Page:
It depends on how much damage your vehicle sustained and the availability of the parts. Your advisor can give you an estimate of the time it will take to complete the repairs to your vehicle. Be sure to check with your advisor for the specifics on your vehicle. A single panel repair depending on what damage it has sustained can be performed in approximately 1 to 2 days after we have the parts.
No, not at all, Direct repair referrals are a way for the insurance company to save up to 20% on repairs, Most DRP shops are just discount houses for the insurance companies. You have the legal right to take your vehicle to any shop you desire. The insurance company can only suggest a DRP shop and only if you request they do so.
The fact of the matter is the insurance company has to warrant A DRP shops work by law, they don't have a choice. The law was created when insurers were stacking up repairs at DRP shops, telling them how to repair the car and then when things went wrong the insurer placed all the blame on the shop so the government stepped in and created a law that states the insurer has to warrant all DRP work but an insurer will virtually never ever put a penny out of their pocket for shoddy repair work weather it's a DRP shop or not, the repair shop in both cases is 100% responsible for their workmanship. The only way an insurer will pay is if a DRP shop goes out of business. This tactic is just a ploy to get you to their discount house. The Insurance company will pull a DRP agreement from the DRP shop if they don't fix the problem or they will use the State of Michigan's Bureau of Automotive Regulations) procedures to remedy the problem which is the same remedy available to you if there is ever a problem concerning any State licensed repair facility. The best thing you can do is call the Bureau of Automotive Regulation or go online and check for any complaints filed with a particular shop. If the shop you choose has a good record with the State BAR, has been in business for a long period of time and has liability insurance and is licensed you should feel confident about taking your vehicle there for repairs.
The insurance company will notify you if the repairs exceed 70% of the value of the vehicle which is the formula most insurers use when figuring out if the vehicle is totaled or not, this percentage is not set in stone and can be negotiated and there is no law that says they have to total it at all if the repair costs are less than 100% to value. At that point the insurer will give you a purchase price for your vehicle which is a retail replacement cost for a vehicle of your type with the same type of mileage and options. This purchase price is negotiable, be diligent and get any evidence such as online price guides (NADA), (Kelly Blue Book) or online ads and dealer pricing to use when negotiating your settlement. Federal law states that the insurance company has to provide you with a used car guide retail price that is authorized by the State Bureau of Insurance regulations or quotes from dealers for that exact model within 4000 miles. don't forget any receipts you have for any repair work you had done recently or upgrades you performed to he vehicle this all helps when negotiating. You also have the right to retain ownership of the car for an amount that the insurer can sell the vehicle for to a salvage yard. The insurer has to provide you with 3 quotes from these salvage yards to confirm the salvage price. I suggest getting it in writing from these salvage yards. Your deductible will apply to the negotiated price.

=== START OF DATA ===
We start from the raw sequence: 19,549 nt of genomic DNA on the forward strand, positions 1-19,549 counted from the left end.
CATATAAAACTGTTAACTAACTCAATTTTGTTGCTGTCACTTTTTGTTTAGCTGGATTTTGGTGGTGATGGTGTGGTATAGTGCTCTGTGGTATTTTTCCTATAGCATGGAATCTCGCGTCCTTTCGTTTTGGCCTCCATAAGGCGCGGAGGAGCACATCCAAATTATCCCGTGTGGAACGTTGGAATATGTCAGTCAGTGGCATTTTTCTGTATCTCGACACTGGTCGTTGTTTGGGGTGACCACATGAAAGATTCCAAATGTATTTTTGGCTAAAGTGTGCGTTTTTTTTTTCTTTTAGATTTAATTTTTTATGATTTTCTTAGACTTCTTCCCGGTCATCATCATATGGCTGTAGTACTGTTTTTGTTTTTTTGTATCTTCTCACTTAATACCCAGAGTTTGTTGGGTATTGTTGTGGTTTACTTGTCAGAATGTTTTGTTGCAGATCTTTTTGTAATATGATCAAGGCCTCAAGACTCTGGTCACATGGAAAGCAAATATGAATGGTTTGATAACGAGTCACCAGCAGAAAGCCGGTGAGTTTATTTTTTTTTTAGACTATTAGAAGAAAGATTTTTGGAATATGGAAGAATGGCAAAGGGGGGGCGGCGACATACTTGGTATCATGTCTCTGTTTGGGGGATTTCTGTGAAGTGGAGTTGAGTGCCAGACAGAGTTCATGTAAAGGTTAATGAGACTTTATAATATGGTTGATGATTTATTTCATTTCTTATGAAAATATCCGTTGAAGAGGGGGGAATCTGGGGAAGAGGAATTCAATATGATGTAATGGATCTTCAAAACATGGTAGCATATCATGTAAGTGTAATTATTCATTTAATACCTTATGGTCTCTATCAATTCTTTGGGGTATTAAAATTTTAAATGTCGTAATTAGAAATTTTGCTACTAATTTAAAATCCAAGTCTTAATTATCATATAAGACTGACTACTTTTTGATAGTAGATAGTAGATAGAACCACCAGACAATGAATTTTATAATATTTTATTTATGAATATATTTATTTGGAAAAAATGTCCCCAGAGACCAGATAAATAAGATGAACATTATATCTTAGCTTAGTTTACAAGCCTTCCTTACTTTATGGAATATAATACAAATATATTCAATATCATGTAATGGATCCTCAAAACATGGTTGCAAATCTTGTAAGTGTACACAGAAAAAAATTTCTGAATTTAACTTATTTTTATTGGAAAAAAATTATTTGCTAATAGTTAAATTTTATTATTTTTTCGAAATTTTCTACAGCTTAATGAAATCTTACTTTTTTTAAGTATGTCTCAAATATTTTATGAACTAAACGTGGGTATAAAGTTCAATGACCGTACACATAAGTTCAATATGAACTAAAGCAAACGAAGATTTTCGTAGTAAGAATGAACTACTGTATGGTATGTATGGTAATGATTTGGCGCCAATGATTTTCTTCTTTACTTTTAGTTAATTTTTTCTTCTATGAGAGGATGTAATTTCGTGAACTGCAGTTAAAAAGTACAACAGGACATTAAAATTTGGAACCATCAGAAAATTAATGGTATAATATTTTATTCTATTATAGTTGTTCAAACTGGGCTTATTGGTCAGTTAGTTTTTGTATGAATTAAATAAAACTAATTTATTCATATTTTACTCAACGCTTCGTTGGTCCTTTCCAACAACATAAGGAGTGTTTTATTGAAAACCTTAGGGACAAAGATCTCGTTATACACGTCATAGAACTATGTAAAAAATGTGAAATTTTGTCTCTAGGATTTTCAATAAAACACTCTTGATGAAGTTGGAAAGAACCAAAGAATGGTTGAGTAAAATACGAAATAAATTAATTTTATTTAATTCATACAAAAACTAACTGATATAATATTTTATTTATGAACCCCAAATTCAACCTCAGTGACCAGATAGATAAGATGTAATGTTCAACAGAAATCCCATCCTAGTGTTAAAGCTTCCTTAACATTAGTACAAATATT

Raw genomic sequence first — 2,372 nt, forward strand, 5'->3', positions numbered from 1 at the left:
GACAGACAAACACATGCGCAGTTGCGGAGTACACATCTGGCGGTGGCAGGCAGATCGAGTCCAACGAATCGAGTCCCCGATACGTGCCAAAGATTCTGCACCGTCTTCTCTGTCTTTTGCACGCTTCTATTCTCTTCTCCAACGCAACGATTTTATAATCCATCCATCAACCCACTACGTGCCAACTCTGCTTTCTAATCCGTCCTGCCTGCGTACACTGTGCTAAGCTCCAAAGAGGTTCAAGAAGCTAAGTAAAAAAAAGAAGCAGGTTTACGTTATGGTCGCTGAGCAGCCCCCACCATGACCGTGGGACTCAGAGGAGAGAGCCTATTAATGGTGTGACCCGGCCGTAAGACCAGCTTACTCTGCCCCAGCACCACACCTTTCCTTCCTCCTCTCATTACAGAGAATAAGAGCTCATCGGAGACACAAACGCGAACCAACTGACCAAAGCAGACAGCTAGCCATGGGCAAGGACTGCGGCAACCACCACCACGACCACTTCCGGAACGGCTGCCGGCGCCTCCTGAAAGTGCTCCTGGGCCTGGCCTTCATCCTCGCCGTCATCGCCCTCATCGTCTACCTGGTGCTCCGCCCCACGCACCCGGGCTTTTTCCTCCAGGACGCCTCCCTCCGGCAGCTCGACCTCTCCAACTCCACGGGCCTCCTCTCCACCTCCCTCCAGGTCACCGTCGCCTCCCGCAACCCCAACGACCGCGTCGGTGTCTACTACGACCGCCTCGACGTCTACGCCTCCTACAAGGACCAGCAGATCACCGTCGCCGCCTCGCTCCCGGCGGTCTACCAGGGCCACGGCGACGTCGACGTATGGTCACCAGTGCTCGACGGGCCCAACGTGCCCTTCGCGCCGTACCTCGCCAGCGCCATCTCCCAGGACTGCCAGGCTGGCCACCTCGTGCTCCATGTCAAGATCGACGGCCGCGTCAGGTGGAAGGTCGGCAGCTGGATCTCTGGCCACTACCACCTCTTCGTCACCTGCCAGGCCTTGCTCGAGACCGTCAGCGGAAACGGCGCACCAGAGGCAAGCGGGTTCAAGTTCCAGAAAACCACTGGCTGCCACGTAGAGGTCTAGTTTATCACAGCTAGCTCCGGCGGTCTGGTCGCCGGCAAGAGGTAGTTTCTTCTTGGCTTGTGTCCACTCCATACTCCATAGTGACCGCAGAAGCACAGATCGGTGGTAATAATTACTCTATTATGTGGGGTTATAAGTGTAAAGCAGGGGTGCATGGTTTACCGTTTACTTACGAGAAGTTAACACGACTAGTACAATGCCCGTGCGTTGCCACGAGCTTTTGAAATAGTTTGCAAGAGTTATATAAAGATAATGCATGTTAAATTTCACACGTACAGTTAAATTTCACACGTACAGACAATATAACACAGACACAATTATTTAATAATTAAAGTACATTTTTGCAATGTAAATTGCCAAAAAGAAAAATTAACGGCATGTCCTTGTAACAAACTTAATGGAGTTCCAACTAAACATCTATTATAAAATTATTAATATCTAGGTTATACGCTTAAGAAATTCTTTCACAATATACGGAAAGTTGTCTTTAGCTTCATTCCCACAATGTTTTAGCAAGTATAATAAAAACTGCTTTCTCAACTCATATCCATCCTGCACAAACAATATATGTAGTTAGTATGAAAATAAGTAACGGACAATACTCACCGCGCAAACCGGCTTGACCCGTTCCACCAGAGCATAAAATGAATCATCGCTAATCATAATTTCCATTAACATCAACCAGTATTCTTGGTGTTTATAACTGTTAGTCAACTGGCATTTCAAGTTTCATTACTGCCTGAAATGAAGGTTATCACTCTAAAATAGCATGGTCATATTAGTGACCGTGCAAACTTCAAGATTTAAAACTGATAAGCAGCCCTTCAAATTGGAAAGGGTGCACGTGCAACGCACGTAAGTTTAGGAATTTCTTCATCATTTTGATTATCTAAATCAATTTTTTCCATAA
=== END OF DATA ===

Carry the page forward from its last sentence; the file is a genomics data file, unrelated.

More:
The amount of deductible that you will be responsible for is determined by your insurance policy. If you have broad collision and the accident was not your fault (less than 50%)or the car was parked when the accident occurred, your deductible will be waived by your insurance company. With standard collision you are responsible for your deductible whether it's your fault or not. Also the State of Michigan has a mini tort statute that allows persons who are not at fault to recover up to $1000.00 from the other party or other parties insurer.
Parts that wear out and need replacement with time and use (i.e., tires, batteries, and suspension parts) are commonly subject to betterment charges when they are replaced during the repair process. These betterment charges are determined by your insurance company and are pro-rated based on actual miles on your vehicle.
RECOMMENDATIONS AND PRECAUTIONS IN THE FIRST 30 DAYS DO Wash the vehicle by hand with cool water and a very mild car wash solution using a soft cloth or sponge. Always use clean fresh water. Wash your vehicle in the shade DON'T Do not use a commercial car wash. Stiff brushes or sponges could mar the finish and damage the surface. Do not "dry wipe" your vehicle. Dry wiping can scratch the finish. Do not drive on gravel roads. Chipping the finish is easily done in the first 30 days. • Avoid parking under trees and utility lines which are likely to attract birds. Bird droppings have a high acid content and will damage a freshly painted surface. Also, tree sap can mar or spot a freshly painted surface. Do not spill gasoline, oil, antifreeze, transmission fluid, or windshield solvent on the new finish. Do not scrape ice or snow from the newly painted surface. RECOMMENDATIONS AND PRECAUTIONS IN THE FIRST 90 DAYS DON'T Do not wax or polish the vehicle. This will allow the finish to dry and harden completely. You may wax after 90 days.
Copyright 2015 Keena's Inc. All Rights Reserved.